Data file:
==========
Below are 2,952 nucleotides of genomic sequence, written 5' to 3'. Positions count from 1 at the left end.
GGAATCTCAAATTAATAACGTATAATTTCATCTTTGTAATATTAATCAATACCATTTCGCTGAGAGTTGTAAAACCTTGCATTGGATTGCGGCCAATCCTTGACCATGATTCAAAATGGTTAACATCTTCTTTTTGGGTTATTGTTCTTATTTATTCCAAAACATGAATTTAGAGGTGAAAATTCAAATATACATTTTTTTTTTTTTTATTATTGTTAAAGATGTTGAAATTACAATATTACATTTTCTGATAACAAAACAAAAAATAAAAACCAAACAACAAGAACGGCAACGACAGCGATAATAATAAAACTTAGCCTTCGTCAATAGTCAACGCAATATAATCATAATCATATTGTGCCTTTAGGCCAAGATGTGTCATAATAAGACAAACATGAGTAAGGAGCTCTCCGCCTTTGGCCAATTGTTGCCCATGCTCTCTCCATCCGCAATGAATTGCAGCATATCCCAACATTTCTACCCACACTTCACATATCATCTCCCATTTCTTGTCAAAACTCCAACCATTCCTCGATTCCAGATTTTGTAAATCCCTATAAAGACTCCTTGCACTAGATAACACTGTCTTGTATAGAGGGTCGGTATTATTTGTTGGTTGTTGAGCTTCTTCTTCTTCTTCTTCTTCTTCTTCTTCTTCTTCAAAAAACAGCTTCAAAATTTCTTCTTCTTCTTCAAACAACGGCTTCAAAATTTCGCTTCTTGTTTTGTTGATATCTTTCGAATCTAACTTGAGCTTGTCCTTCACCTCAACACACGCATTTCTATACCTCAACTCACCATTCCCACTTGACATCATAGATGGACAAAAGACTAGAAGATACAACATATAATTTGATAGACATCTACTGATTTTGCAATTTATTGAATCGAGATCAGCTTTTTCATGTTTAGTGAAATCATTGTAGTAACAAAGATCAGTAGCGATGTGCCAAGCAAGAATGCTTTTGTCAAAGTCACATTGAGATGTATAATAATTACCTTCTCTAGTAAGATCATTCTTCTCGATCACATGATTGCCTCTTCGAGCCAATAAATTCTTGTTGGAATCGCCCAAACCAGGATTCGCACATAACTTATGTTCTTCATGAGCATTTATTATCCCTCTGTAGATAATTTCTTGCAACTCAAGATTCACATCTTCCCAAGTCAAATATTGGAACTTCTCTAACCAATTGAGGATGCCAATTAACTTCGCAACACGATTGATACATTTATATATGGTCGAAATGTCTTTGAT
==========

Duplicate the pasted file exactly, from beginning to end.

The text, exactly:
Below are 2,952 nucleotides of genomic sequence, written 5' to 3'. Positions count from 1 at the left end.
GGAATCTCAAATTAATAACGTATAATTTCATCTTTGTAATATTAATCAATACCATTTCGCTGAGAGTTGTAAAACCTTGCATTGGATTGCGGCCAATCCTTGACCATGATTCAAAATGGTTAACATCTTCTTTTTGGGTTATTGTTCTTATTTATTCCAAAACATGAATTTAGAGGTGAAAATTCAAATATACATTTTTTTTTTTTTTATTATTGTTAAAGATGTTGAAATTACAATATTACATTTTCTGATAACAAAACAAAAAATAAAAACCAAACAACAAGAACGGCAACGACAGCGATAATAATAAAACTTAGCCTTCGTCAATAGTCAACGCAATATAATCATAATCATATTGTGCCTTTAGGCCAAGATGTGTCATAATAAGACAAACATGAGTAAGGAGCTCTCCGCCTTTGGCCAATTGTTGCCCATGCTCTCTCCATCCGCAATGAATTGCAGCATATCCCAACATTTCTACCCACACTTCACATATCATCTCCCATTTCTTGTCAAAACTCCAACCATTCCTCGATTCCAGATTTTGTAAATCCCTATAAAGACTCCTTGCACTAGATAACACTGTCTTGTATAGAGGGTCGGTATTATTTGTTGGTTGTTGAGCTTCTTCTTCTTCTTCTTCTTCTTCTTCTTCTTCTTCAAAAAACAGCTTCAAAATTTCTTCTTCTTCTTCAAACAACGGCTTCAAAATTTCGCTTCTTGTTTTGTTGATATCTTTCGAATCTAACTTGAGCTTGTCCTTCACCTCAACACACGCATTTCTATACCTCAACTCACCATTCCCACTTGACATCATAGATGGACAAAAGACTAGAAGATACAACATATAATTTGATAGACATCTACTGATTTTGCAATTTATTGAATCGAGATCAGCTTTTTCATGTTTAGTGAAATCATTGTAGTAACAAAGATCAGTAGCGATGTGCCAAGCAAGAATGCTTTTGTCAAAGTCACATTGAGATGTATAATAATTACCTTCTCTAGTAAGATCATTCTTCTCGATCACATGATTGCCTCTTCGAGCCAATAAATTCTTGTTGGAATCGCCCAAACCAGGATTCGCACATAACTTATGTTCTTCATGAGCATTTATTATCCCTCTGTAGATAATTTCTTGCAACTCAAGATTCACATCTTCCCAAGTCAAATATTGGAACTTCTCTAACCAATTGAGGATGCCAATTAACTTCGCAACACGATTGATACATTTATATATGGTCGAAATGTCTTTGAT